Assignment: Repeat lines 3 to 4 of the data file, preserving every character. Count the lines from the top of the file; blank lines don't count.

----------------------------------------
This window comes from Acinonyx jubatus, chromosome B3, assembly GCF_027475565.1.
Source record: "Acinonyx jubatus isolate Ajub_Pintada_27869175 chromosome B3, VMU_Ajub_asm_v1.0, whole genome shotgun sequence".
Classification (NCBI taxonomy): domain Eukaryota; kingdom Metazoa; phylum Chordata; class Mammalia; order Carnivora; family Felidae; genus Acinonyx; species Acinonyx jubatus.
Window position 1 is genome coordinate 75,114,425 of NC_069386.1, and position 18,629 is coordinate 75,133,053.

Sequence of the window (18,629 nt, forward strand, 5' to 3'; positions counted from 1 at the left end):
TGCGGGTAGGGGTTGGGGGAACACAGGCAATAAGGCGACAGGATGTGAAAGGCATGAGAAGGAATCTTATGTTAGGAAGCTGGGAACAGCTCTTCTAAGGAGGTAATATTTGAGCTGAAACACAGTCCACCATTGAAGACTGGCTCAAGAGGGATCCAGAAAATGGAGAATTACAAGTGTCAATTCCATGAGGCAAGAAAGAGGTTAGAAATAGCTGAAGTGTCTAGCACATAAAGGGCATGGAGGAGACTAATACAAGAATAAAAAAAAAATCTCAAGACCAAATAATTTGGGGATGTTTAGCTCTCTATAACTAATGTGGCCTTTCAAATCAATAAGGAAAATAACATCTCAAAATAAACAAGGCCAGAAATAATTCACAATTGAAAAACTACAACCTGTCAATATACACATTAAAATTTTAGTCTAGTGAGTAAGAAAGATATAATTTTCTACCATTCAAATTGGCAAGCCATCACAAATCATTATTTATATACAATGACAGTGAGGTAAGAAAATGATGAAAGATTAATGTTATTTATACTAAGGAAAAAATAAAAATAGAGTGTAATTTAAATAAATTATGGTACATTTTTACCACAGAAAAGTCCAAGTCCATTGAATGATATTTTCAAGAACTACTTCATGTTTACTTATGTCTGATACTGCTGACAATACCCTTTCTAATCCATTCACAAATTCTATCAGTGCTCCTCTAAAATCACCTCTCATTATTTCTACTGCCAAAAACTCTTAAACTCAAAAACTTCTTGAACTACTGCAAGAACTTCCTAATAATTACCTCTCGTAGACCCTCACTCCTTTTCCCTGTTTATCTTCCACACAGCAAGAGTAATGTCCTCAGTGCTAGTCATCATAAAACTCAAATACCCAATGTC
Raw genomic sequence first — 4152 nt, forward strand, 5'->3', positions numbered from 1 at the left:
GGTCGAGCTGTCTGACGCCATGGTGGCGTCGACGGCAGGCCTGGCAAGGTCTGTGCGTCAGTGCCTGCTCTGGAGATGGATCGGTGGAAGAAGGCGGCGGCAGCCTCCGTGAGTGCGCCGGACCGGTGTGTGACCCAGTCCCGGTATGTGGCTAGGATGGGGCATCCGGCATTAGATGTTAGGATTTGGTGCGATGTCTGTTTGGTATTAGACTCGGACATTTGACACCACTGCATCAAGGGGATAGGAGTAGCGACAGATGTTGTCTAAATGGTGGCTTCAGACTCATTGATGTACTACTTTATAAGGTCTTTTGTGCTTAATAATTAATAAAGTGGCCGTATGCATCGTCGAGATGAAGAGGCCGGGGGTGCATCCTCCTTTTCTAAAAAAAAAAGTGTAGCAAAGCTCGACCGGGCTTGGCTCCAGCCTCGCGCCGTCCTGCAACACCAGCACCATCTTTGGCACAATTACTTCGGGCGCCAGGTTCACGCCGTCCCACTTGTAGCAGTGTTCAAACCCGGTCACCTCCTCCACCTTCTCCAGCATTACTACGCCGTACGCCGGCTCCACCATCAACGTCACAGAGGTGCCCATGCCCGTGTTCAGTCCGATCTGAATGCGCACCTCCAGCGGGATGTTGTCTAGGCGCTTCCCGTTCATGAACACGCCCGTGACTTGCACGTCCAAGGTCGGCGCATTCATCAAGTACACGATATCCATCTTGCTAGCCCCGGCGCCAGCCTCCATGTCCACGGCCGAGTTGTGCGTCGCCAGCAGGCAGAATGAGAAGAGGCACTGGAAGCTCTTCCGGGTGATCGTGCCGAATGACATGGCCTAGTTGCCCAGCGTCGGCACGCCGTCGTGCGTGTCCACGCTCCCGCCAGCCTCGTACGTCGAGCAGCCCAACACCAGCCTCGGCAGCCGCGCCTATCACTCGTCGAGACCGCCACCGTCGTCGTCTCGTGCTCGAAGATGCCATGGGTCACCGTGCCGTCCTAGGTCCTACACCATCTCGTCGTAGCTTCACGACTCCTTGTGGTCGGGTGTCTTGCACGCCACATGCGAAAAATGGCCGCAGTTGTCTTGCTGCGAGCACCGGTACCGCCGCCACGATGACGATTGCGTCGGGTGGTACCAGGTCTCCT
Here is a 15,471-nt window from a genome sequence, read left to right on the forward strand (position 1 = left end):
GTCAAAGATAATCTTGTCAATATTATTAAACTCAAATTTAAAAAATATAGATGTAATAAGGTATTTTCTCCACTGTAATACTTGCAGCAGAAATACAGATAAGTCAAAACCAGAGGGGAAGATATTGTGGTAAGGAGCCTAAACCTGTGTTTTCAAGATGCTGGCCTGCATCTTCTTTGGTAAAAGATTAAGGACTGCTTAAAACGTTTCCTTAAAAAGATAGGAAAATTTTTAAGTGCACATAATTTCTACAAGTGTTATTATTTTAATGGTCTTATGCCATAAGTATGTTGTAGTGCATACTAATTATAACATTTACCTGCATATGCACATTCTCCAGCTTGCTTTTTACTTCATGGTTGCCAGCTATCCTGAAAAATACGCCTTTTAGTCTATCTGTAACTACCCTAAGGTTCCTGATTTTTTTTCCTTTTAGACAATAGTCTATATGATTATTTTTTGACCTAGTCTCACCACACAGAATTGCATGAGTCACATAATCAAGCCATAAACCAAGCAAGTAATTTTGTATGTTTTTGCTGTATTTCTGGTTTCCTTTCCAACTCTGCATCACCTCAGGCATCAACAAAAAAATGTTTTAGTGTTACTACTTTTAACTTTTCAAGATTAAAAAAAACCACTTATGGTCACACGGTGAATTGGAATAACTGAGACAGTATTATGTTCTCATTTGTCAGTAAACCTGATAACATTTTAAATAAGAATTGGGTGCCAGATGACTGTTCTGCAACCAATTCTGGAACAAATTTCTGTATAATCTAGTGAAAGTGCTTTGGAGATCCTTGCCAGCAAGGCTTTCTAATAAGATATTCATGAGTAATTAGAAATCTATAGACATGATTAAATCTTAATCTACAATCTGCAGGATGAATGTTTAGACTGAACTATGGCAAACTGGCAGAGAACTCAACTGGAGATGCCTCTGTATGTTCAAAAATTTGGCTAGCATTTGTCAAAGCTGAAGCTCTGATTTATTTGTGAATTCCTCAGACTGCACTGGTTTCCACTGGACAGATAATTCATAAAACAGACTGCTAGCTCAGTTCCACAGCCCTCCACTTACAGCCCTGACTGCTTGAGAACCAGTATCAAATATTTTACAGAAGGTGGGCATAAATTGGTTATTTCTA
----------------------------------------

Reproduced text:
Classification (NCBI taxonomy): domain Eukaryota; kingdom Metazoa; phylum Chordata; class Mammalia; order Carnivora; family Felidae; genus Acinonyx; species Acinonyx jubatus.
Window position 1 is genome coordinate 75,114,425 of NC_069386.1, and position 18,629 is coordinate 75,133,053.